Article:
Once I was done, two thing occurred to me.

1. Gauge swatches should have been made in the cable pattern, lest you want to end up with a feedbag for your head.
2. Very few people can pull of The Wearing of the Tam.

It ended up being huge. I threw it in the wash machine twice (I only have access to a front-loader, so it took the guesswork right out of the felting process) and then threw it in the drier for 10 minutes before taking it out and blocking it over a dinner plate and letting it dry on the radiator. The stitches tightened right up and the cables popped. Once it was dry, it was deemed wearable. Just not by me.

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I used a bit over 2 skeins of Rowan Yorkshire Tweed, which is a discontinued dk weight yarn. It's a 2-ply yarn that is a bit undertwisted, so it wouldn't stand up to a lot of wear and tear.

FO- Damson

When I travel, I usually bring along a pair of socks to knit. They are compact and only take up a skein or two of yarn, which makes them a pretty perfect travel item. I bucked the trend this time and made the Damson shawl instead. It was made of sock yarn (bonus!) and it was pretty simple lace.

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It blocked out a lot bigger than I thought it would- I thought it would be more scarf than shawl.

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I knit it on #6 needles, so it's not terrible warm, but I've been wearing it almost constantly since I've finished it.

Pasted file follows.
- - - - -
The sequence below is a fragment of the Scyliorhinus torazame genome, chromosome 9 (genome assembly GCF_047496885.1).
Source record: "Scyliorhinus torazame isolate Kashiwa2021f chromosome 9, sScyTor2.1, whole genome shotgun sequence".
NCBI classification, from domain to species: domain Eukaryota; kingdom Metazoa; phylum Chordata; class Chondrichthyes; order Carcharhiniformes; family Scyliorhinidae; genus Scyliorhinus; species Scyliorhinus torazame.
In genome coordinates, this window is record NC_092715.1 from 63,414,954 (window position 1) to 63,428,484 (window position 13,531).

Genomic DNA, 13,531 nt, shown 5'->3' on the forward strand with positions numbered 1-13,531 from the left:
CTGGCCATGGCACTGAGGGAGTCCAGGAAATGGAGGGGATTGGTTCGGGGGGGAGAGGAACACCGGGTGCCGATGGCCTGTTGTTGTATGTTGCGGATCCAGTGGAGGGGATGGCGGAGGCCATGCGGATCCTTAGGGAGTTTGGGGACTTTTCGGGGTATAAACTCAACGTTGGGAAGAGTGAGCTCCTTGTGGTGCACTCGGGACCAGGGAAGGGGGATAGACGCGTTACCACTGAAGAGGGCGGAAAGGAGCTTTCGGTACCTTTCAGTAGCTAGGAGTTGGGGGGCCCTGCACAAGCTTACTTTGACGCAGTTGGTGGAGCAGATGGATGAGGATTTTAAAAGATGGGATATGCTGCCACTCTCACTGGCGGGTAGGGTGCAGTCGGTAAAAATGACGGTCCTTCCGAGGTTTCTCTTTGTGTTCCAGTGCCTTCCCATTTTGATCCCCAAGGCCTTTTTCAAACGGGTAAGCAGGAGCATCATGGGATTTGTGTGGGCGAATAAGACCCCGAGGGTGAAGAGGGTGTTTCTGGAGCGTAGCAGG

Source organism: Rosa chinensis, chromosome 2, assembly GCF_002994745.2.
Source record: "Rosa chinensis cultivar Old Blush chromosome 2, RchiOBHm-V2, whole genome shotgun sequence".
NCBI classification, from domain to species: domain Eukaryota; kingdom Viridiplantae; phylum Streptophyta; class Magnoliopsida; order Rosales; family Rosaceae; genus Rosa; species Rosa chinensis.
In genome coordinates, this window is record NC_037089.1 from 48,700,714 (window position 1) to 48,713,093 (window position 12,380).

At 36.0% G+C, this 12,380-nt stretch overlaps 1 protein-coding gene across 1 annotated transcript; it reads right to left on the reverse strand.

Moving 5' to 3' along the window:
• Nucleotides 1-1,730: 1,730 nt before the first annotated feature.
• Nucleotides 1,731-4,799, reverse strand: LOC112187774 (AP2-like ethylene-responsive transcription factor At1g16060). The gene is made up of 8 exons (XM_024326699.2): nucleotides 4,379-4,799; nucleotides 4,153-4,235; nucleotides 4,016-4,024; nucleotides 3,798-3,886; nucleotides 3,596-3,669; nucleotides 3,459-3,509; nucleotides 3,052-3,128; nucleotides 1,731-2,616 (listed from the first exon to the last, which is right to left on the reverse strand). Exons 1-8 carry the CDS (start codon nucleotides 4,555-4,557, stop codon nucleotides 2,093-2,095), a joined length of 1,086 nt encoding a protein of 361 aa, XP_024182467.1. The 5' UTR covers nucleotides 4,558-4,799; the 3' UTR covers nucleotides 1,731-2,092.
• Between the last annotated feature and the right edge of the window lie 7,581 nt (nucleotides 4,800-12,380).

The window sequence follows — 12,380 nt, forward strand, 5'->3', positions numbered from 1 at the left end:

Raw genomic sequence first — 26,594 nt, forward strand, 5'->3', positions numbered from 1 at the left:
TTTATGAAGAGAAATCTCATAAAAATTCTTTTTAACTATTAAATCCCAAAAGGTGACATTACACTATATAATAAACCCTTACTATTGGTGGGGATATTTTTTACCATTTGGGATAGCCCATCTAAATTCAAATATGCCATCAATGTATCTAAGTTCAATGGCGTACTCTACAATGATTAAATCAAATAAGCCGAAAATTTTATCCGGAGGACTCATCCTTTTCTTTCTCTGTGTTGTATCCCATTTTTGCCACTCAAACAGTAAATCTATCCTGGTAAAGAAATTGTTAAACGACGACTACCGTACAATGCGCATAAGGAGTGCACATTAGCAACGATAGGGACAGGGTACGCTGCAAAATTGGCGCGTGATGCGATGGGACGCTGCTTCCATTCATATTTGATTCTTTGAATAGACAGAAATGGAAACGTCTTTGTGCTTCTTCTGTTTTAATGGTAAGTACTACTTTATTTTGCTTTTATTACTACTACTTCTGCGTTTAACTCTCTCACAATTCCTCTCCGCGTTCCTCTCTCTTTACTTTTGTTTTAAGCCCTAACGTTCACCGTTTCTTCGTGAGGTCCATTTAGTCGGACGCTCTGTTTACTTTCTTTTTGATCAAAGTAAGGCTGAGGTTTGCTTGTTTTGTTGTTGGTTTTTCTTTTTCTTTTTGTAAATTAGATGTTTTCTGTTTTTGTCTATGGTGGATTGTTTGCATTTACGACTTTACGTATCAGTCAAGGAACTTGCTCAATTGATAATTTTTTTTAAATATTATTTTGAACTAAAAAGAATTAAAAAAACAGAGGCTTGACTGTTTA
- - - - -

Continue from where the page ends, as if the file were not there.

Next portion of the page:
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(yes, we got snow. lots and lots of snow.)


I want to re-block the scalloped edges (I ran out of pins, but I could have just used a length of yarn as a blocking wire to pull them out). I am in love with the yarn- it's Malabrigo sock in Botticelli Red. It's perfect- one of the sexiest vampy reds I've ever seen. I didn't even consider taking the time for a gauge swatch and ran out of yarn on the second-to-last row because of it. A second skein was rushed to my door and it was quickly made use of, which means that now I have an additional 400 yards of Botticelli Red to deal with. Whatever will I do?

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A matching set perhaps?

Thursday, 17 December 2009

Ugly Knits. They Happen to the Best of Us.

A Biggy McLargeHuge snowstorm is being forecasted for the weekend. This can only mean one's time for me to sit inside by my faux fireplace and frog what might be the ugliest knit ever:

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It's the Incredible Skirt by Wenlan, who, quite obviously is NOT a real knitter. Neither is the pattern editors apparently as it used up about twice as much yarn as the pattern called for, which is why my stripes are just about everywhere and the stripes did not transition with grace and dignity. The pattern was just all wrong.